June 17, 2008; News 12 at 11
AUGUSTA, GA -- When Betty Neumar said "'Til death do us part," she meant murder. At least that's what Al Gentry, the brother of one of her many dead ex-husbands has been trying to tell police in North Carolina for more than two decades.
He believes his brother would still be alive today if the police "would have done their job back then."
Flash forward to 2008. Deputies are listening now. They arrested Neumar in Augusta, saying she hired someone to kill her husband and Gentry's brother in 1986.
That brought up something else investigators could not ignore. Betty was married five times. All five of her husbands are dead.
Gentry says police don't want him to say much else, pointing out "There's a lot more to this than anybody's let out, and I'm not at liberty to say any of it."
Some of it includes John Neumar, Betty's fifth husband in Augusta. He died supposedly of natural causes, but Neumar's son wonders why he learned of his dad's death in the paper.
John Neumar says, "that just makes my suspicions even stronger and makes me want them to dig deeper into why my father passed away."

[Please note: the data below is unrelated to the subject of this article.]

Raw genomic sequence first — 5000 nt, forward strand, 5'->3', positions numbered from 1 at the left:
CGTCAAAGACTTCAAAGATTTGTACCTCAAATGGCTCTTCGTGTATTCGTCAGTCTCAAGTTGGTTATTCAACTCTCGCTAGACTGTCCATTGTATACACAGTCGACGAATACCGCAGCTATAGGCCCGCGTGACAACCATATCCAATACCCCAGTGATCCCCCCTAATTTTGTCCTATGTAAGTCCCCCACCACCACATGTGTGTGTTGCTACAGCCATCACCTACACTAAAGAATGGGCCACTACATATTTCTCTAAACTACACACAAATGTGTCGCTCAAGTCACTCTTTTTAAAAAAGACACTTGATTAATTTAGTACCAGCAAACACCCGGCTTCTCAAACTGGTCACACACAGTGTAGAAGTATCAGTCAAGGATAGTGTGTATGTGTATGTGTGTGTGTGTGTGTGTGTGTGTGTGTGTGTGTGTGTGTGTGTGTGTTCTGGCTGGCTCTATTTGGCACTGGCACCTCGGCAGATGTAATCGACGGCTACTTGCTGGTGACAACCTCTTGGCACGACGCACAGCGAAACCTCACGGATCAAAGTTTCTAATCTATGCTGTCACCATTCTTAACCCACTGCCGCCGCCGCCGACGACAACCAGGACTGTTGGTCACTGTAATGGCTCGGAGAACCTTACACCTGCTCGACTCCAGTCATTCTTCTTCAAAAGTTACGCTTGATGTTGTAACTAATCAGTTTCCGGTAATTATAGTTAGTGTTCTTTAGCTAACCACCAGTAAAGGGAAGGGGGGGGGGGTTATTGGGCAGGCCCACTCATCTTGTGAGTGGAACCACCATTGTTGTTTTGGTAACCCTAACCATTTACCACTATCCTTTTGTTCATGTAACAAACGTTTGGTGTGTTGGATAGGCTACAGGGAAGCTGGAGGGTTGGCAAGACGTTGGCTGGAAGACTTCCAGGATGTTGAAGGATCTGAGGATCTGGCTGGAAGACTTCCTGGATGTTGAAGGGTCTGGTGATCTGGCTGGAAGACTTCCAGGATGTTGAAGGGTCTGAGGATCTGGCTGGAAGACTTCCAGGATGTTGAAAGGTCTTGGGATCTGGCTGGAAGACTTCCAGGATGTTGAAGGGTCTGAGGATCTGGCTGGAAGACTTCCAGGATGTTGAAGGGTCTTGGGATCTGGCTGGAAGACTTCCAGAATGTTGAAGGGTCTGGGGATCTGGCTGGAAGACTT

Richmond County investigators searched the home, and are now even looking at Neumar's ashes to see if he was poisoned. Right now, they're not ruling anything out.
They're even looking into money as a possible motive. Investigators say Betty had at least two overseas bank accounts in her name. When she was arrested, she had a current passport and her vaccine records in her purse.
We also know she collected at least $20,000 in life insurance money after her husband's death in North Carolina. She also collected his military benefits after his death.
Still, she and Neumar filed for bankruptcy in 2000, wiping away more than $200,000 in debt on 43 credit cards.
It's a web of problems that investigators believe was enough for the black widow to strike, perhaps five times.
Right now, Betty is in North Carolina, awaiting trial. So far, she is only charged in the death of one man.
Investigators, however, worry it will be difficult to connect her to the deaths of her other husbands because so much time has passed. Some witnesses are dead, and some evidence is lost forever.